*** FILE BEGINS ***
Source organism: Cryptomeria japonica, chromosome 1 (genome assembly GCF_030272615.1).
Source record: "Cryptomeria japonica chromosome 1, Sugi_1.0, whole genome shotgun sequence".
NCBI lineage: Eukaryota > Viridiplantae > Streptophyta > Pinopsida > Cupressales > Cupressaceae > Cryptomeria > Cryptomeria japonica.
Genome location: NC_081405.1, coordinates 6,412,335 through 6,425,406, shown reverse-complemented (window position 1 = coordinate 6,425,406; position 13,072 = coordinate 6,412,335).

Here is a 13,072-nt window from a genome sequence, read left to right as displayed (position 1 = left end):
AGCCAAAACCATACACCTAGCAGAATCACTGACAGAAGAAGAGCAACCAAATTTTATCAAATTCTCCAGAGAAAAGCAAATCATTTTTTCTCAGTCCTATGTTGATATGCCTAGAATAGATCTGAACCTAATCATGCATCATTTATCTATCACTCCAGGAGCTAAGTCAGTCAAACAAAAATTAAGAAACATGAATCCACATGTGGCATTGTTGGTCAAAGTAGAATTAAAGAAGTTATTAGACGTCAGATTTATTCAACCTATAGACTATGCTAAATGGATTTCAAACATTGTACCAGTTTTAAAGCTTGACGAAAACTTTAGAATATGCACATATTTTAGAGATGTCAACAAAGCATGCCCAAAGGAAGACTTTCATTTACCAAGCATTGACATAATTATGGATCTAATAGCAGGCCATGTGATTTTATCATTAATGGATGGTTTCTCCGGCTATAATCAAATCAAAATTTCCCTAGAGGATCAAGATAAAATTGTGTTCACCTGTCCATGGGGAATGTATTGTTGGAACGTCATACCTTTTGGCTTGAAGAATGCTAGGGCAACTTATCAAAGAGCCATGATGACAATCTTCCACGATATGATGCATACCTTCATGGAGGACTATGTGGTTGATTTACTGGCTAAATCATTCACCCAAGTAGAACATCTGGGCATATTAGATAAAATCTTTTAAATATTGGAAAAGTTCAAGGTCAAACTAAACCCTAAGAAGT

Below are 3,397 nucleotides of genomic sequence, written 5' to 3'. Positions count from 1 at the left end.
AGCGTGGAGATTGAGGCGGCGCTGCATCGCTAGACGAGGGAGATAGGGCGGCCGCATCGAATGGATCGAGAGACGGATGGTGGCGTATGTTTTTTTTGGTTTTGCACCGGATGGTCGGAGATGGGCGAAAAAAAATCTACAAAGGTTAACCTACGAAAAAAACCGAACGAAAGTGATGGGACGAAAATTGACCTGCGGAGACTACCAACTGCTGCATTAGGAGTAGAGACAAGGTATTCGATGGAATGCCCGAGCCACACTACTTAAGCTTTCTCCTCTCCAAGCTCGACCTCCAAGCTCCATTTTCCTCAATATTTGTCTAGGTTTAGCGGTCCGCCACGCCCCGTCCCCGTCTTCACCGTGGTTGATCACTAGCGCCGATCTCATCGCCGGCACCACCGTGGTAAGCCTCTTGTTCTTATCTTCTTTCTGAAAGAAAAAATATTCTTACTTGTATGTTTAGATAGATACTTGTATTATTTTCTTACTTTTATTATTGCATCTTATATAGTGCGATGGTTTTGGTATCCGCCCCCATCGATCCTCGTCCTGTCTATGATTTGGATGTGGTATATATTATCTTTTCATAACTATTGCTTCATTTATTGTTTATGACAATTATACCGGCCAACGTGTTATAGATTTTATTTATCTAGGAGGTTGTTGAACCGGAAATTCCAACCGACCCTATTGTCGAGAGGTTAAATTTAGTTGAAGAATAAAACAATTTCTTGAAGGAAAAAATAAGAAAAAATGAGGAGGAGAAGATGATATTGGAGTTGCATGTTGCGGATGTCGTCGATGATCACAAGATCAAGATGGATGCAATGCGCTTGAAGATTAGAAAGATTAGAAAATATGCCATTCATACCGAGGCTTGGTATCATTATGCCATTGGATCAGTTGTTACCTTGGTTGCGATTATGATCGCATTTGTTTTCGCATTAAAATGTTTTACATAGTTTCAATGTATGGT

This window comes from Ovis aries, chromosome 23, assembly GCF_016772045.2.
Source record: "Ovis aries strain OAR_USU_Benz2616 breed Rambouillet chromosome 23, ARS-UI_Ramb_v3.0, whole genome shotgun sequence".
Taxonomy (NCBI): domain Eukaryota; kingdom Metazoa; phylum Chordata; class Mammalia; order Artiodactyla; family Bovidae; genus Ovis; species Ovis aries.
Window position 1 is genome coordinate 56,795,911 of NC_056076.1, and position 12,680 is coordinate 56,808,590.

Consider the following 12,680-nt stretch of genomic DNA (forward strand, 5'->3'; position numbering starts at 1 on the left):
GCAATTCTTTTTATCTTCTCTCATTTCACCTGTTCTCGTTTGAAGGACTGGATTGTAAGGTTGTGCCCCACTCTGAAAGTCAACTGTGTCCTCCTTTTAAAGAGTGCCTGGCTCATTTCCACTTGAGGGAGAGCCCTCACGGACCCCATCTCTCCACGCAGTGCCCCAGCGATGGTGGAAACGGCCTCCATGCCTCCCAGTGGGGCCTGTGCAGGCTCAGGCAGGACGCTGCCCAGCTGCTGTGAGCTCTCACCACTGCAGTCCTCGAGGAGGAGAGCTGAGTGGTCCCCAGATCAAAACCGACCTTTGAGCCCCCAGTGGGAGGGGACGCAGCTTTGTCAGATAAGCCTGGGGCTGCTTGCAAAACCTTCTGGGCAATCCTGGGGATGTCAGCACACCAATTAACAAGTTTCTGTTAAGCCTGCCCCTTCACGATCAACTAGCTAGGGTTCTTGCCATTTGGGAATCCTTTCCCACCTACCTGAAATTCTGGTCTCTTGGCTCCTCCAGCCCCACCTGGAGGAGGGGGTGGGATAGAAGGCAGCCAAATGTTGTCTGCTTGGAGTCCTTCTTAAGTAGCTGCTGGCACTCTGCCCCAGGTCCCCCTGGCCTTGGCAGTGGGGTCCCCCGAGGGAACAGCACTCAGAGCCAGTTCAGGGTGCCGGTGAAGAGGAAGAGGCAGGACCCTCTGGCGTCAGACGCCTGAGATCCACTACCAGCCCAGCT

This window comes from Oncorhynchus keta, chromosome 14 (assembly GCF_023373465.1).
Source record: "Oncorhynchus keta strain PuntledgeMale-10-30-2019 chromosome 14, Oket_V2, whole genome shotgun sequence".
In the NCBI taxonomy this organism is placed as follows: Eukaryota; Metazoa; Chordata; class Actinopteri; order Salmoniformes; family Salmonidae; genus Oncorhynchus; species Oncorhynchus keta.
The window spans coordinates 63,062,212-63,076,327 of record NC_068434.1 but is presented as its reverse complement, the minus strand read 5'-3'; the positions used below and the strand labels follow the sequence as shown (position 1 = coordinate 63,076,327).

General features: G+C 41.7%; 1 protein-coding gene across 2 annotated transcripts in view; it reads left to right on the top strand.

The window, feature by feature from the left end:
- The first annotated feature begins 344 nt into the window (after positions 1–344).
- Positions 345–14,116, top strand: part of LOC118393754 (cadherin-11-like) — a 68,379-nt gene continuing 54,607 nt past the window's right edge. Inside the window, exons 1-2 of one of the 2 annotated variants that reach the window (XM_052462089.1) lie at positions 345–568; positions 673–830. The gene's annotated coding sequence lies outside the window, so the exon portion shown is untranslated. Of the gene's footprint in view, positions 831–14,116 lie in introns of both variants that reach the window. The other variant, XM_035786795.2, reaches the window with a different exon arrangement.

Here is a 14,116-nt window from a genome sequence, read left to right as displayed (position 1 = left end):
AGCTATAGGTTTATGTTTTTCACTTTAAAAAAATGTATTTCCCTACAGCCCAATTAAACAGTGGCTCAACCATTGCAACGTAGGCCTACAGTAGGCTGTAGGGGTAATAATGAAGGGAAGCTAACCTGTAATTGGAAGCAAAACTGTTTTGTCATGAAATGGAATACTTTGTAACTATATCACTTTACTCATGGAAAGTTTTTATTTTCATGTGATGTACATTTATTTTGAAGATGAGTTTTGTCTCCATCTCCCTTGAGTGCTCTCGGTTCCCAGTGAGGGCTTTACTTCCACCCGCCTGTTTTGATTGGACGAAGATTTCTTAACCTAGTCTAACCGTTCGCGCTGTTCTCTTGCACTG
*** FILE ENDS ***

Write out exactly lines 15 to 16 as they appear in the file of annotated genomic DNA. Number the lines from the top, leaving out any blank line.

This window comes from Oncorhynchus keta, chromosome 14 (assembly GCF_023373465.1).
Source record: "Oncorhynchus keta strain PuntledgeMale-10-30-2019 chromosome 14, Oket_V2, whole genome shotgun sequence".